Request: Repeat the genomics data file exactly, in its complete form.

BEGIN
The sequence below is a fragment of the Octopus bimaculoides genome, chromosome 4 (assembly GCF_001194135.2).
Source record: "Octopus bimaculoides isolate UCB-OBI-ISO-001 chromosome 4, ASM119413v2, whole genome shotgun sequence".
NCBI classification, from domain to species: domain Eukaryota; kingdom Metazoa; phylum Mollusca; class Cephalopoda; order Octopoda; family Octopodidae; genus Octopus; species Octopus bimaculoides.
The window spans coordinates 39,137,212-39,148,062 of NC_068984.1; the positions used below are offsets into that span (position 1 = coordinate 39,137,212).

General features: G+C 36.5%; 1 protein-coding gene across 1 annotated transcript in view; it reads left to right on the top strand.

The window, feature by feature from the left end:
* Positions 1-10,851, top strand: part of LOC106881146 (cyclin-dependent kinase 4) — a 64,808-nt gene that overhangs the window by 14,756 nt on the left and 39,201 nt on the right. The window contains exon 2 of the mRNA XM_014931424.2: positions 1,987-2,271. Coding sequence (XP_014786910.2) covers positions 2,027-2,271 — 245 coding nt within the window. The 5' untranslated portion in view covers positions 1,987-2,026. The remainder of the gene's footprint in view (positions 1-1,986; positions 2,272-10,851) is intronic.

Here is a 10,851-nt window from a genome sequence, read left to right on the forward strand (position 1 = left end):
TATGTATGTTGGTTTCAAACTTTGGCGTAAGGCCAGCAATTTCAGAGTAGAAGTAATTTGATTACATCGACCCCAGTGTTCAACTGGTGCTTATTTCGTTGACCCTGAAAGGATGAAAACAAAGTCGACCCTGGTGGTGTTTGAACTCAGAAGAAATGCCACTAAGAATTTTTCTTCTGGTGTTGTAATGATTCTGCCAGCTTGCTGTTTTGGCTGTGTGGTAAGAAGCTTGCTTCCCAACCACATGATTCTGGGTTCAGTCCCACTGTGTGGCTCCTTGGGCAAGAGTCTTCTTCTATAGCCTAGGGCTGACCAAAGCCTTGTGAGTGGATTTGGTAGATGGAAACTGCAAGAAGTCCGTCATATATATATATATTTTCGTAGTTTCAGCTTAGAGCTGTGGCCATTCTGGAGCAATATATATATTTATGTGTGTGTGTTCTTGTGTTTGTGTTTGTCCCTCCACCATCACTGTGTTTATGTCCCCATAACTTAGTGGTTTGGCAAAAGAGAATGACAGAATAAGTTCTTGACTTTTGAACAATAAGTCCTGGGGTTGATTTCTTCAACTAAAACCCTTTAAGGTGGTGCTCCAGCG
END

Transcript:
The sequence below is a fragment of the Octopus bimaculoides genome, chromosome 4 (assembly GCF_001194135.2).
Source record: "Octopus bimaculoides isolate UCB-OBI-ISO-001 chromosome 4, ASM119413v2, whole genome shotgun sequence".
NCBI classification, from domain to species: domain Eukaryota; kingdom Metazoa; phylum Mollusca; class Cephalopoda; order Octopoda; family Octopodidae; genus Octopus; species Octopus bimaculoides.
The window spans coordinates 39,137,212-39,148,062 of NC_068984.1; the positions used below are offsets into that span (position 1 = coordinate 39,137,212).

General features: G+C 36.5%; 1 protein-coding gene across 1 annotated transcript in view; it reads left to right on the top strand.

The window, feature by feature from the left end:
* Positions 1-10,851, top strand: part of LOC106881146 (cyclin-dependent kinase 4) — a 64,808-nt gene that overhangs the window by 14,756 nt on the left and 39,201 nt on the right. The window contains exon 2 of the mRNA XM_014931424.2: positions 1,987-2,271. Coding sequence (XP_014786910.2) covers positions 2,027-2,271 — 245 coding nt within the window. The 5' untranslated portion in view covers positions 1,987-2,026. The remainder of the gene's footprint in view (positions 1-1,986; positions 2,272-10,851) is intronic.

Here is a 10,851-nt window from a genome sequence, read left to right on the forward strand (position 1 = left end):
TATGTATGTTGGTTTCAAACTTTGGCGTAAGGCCAGCAATTTCAGAGTAGAAGTAATTTGATTACATCGACCCCAGTGTTCAACTGGTGCTTATTTCGTTGACCCTGAAAGGATGAAAACAAAGTCGACCCTGGTGGTGTTTGAACTCAGAAGAAATGCCACTAAGAATTTTTCTTCTGGTGTTGTAATGATTCTGCCAGCTTGCTGTTTTGGCTGTGTGGTAAGAAGCTTGCTTCCCAACCACATGATTCTGGGTTCAGTCCCACTGTGTGGCTCCTTGGGCAAGAGTCTTCTTCTATAGCCTAGGGCTGACCAAAGCCTTGTGAGTGGATTTGGTAGATGGAAACTGCAAGAAGTCCGTCATATATATATATATTTTCGTAGTTTCAGCTTAGAGCTGTGGCCATTCTGGAGCAATATATATATTTATGTGTGTGTGTTCTTGTGTTTGTGTTTGTCCCTCCACCATCACTGTGTTTATGTCCCCATAACTTAGTGGTTTGGCAAAAGAGAATGACAGAATAAGTTCTTGACTTTTGAACAATAAGTCCTGGGGTTGATTTCTTCAACTAAAACCCTTTAAGGTGGTGCTCCAGCG